Results for survey:287c

You are looking at data from:

  • 2009 National Household Travel Survey - Households

    A No time survey , provided by Federal Highway Administration, with 36 questions and a population of . It was last modified on 2 Oct 2014 at 10:51.

    • Description:

      U.S. Department of Transportation, Federal Highway Administration, 2009 National Household Travel Survey; household-level data. Includes, but is not limited to: data on the relationship of household members, education level, income, housing characteristics, and other demographic information.

      Household-level content summary:

      - Number of people, drivers, workers and vehicles

      - Income

      - Housing Type

      - Owned or rented

      - Number of cell phones

      - Number of other phones

      - Race of reference person

      - Hispanic status of reference person

      - Tract and Block Group characteristics

      - Internet Use & Delivery to households

      The National Household Travel Survey (NHTS) provides information to assist transportation planners and others who need comprehensive data on travel and transportation patterns in the United States.

      The NHTS dataset contains data for all 150,147 completed households in the sample including household, person, vehicle and daily (travel day) trip level data. In addition to the households selected as part of the national survey this dataset includes the data collected from twenty Add-on program regions.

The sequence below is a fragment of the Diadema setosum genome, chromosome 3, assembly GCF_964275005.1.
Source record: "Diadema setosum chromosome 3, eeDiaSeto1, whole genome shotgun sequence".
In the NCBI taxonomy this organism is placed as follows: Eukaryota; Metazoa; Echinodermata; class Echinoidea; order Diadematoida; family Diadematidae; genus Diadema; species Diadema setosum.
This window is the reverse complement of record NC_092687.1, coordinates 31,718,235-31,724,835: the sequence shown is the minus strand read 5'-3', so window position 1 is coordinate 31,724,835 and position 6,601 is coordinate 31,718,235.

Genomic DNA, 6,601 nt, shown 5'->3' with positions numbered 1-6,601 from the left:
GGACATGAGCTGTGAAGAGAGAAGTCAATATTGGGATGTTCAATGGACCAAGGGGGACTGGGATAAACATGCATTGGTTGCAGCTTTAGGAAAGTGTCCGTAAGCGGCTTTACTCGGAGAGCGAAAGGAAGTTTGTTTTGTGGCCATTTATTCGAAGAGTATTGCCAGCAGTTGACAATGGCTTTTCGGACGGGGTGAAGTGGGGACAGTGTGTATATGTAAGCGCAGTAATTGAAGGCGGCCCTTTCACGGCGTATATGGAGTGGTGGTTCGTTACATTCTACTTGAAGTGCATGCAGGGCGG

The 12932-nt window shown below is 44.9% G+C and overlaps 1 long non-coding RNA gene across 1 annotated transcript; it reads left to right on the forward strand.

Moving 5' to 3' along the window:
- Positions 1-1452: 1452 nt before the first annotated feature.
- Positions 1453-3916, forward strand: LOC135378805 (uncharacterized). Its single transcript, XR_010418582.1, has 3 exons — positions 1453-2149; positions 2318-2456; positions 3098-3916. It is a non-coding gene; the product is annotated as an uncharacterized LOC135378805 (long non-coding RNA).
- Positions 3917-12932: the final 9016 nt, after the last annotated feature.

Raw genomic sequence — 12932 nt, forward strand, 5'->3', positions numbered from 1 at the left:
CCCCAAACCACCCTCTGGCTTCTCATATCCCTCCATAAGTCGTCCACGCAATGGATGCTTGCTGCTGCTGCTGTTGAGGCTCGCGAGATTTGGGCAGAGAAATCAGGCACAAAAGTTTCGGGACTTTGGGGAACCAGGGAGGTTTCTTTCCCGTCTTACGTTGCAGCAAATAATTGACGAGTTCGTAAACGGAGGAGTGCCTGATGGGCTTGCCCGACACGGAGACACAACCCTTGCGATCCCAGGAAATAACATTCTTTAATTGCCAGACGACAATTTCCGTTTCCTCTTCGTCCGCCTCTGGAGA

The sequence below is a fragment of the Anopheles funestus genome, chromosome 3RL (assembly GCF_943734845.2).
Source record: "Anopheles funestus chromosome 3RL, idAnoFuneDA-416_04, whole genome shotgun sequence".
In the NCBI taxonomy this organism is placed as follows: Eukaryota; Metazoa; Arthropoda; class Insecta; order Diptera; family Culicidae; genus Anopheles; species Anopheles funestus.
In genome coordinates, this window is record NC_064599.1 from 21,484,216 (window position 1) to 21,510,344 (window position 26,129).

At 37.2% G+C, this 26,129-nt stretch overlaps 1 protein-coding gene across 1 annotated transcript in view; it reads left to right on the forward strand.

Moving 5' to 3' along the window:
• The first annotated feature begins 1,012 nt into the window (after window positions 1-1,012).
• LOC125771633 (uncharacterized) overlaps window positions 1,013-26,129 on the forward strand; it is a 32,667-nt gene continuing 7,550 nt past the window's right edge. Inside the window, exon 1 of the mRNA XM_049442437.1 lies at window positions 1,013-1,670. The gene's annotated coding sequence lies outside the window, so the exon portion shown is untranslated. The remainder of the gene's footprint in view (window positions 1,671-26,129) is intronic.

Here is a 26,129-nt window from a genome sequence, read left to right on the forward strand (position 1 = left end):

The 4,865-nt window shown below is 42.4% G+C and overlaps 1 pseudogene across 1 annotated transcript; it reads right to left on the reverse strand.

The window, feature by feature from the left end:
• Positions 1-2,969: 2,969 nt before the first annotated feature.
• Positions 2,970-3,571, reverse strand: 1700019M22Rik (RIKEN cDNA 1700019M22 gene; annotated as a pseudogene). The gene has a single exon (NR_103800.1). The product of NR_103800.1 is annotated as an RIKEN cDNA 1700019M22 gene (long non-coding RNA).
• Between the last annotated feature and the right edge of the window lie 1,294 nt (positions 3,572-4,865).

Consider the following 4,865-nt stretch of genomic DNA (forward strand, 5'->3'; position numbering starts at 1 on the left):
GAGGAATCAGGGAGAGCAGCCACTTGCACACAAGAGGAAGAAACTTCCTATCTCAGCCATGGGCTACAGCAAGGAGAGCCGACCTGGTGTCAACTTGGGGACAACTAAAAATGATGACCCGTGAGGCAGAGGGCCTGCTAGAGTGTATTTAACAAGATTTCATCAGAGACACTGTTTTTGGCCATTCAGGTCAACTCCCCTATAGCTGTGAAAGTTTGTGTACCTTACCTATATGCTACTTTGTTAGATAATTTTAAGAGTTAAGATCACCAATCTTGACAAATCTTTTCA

The 2009 NHTS was conducted under the sponsorship of the FHWA. The Federal Transit Administration, AAA, and the Public Policy Institute of AARP also contributed funding to the national sample of the 2009 NHTS, which included 26,000 households.
      Most of the 2009 NHTS interviews were sponsored by the 20 Add-on partners who are state and metropolitan transportation planning organizations that fund additional samples to use as a household travel survey for their respective jurisdictions.

      The 2009 NHTS dataset includes all interviews from the national sample and the 20 Add-on partners. The weighting factors have been adjusted to account for the oversampling in the Add-on areas. For example, if New York State was oversampled by a ratio of 4 to 1, then the weights for NY samples were reduced to 1⁄4 of their value. This is an oversimplification of the actual weighting process, but the point here is that the data user can be assured that the weighted data from the NHTS is representative of national estimates. The reason for including all the Add-on samples in the 2009 NHTS database is to allow researchers to use the depth and richness of the additional samples funded by our Add-on partners. Note that any questionnaire items asked only within a particular Add-on jurisdiction are not included in the 2009 NHTS Public Use dataset.

    • Last updated: 2 Oct 2014
    • Access: Open to you

Search results: 36